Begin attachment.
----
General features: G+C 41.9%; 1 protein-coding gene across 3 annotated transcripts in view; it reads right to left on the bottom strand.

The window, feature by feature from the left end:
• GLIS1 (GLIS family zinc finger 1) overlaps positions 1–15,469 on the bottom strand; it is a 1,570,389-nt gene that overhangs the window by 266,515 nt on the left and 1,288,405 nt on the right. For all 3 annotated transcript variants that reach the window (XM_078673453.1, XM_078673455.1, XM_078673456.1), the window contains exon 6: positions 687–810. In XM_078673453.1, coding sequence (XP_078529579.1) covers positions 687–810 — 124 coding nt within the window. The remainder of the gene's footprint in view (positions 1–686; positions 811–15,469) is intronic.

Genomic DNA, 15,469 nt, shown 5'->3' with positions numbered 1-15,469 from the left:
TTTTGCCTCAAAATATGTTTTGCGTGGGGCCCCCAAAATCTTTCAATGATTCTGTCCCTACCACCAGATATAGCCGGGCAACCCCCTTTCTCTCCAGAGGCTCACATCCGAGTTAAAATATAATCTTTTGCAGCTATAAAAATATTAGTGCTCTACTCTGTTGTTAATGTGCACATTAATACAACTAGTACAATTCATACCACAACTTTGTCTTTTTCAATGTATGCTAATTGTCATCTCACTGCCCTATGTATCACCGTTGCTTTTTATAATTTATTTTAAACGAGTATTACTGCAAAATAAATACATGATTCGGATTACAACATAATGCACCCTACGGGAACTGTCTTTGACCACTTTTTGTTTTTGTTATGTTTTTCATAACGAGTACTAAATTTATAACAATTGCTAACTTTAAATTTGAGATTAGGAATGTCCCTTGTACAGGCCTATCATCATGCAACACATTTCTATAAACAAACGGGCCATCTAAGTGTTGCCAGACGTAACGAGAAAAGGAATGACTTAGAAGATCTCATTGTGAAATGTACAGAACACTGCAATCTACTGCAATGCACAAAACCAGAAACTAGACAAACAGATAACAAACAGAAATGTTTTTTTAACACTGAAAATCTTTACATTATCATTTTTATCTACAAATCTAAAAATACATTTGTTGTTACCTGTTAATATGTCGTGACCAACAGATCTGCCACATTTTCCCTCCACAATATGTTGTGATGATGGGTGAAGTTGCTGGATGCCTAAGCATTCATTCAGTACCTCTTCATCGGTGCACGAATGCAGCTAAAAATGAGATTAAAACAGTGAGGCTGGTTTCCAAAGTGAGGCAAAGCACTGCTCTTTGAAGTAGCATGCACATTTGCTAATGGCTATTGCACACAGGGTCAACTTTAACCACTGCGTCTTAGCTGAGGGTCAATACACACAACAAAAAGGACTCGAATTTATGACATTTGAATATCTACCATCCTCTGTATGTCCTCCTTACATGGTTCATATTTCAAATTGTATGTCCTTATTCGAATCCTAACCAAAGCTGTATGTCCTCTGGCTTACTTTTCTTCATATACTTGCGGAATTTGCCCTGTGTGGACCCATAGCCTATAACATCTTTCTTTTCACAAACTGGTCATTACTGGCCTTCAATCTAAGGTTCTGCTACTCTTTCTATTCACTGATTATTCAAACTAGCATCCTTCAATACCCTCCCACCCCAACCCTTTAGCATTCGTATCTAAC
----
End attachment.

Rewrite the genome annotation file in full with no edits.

General features: G+C 41.9%; 1 protein-coding gene across 3 annotated transcripts in view; it reads right to left on the bottom strand.

The window, feature by feature from the left end:
• GLIS1 (GLIS family zinc finger 1) overlaps positions 1–15,469 on the bottom strand; it is a 1,570,389-nt gene that overhangs the window by 266,515 nt on the left and 1,288,405 nt on the right. For all 3 annotated transcript variants that reach the window (XM_078673453.1, XM_078673455.1, XM_078673456.1), the window contains exon 6: positions 687–810. In XM_078673453.1, coding sequence (XP_078529579.1) covers positions 687–810 — 124 coding nt within the window. The remainder of the gene's footprint in view (positions 1–686; positions 811–15,469) is intronic.

Genomic DNA, 15,469 nt, shown 5'->3' with positions numbered 1-15,469 from the left:
TTTTGCCTCAAAATATGTTTTGCGTGGGGCCCCCAAAATCTTTCAATGATTCTGTCCCTACCACCAGATATAGCCGGGCAACCCCCTTTCTCTCCAGAGGCTCACATCCGAGTTAAAATATAATCTTTTGCAGCTATAAAAATATTAGTGCTCTACTCTGTTGTTAATGTGCACATTAATACAACTAGTACAATTCATACCACAACTTTGTCTTTTTCAATGTATGCTAATTGTCATCTCACTGCCCTATGTATCACCGTTGCTTTTTATAATTTATTTTAAACGAGTATTACTGCAAAATAAATACATGATTCGGATTACAACATAATGCACCCTACGGGAACTGTCTTTGACCACTTTTTGTTTTTGTTATGTTTTTCATAACGAGTACTAAATTTATAACAATTGCTAACTTTAAATTTGAGATTAGGAATGTCCCTTGTACAGGCCTATCATCATGCAACACATTTCTATAAACAAACGGGCCATCTAAGTGTTGCCAGACGTAACGAGAAAAGGAATGACTTAGAAGATCTCATTGTGAAATGTACAGAACACTGCAATCTACTGCAATGCACAAAACCAGAAACTAGACAAACAGATAACAAACAGAAATGTTTTTTTAACACTGAAAATCTTTACATTATCATTTTTATCTACAAATCTAAAAATACATTTGTTGTTACCTGTTAATATGTCGTGACCAACAGATCTGCCACATTTTCCCTCCACAATATGTTGTGATGATGGGTGAAGTTGCTGGATGCCTAAGCATTCATTCAGTACCTCTTCATCGGTGCACGAATGCAGCTAAAAATGAGATTAAAACAGTGAGGCTGGTTTCCAAAGTGAGGCAAAGCACTGCTCTTTGAAGTAGCATGCACATTTGCTAATGGCTATTGCACACAGGGTCAACTTTAACCACTGCGTCTTAGCTGAGGGTCAATACACACAACAAAAAGGACTCGAATTTATGACATTTGAATATCTACCATCCTCTGTATGTCCTCCTTACATGGTTCATATTTCAAATTGTATGTCCTTATTCGAATCCTAACCAAAGCTGTATGTCCTCTGGCTTACTTTTCTTCATATACTTGCGGAATTTGCCCTGTGTGGACCCATAGCCTATAACATCTTTCTTTTCACAAACTGGTCATTACTGGCCTTCAATCTAAGGTTCTGCTACTCTTTCTATTCACTGATTATTCAAACTAGCATCCTTCAATACCCTCCCACCCCAACCCTTTAGCATTCGTATCTAAC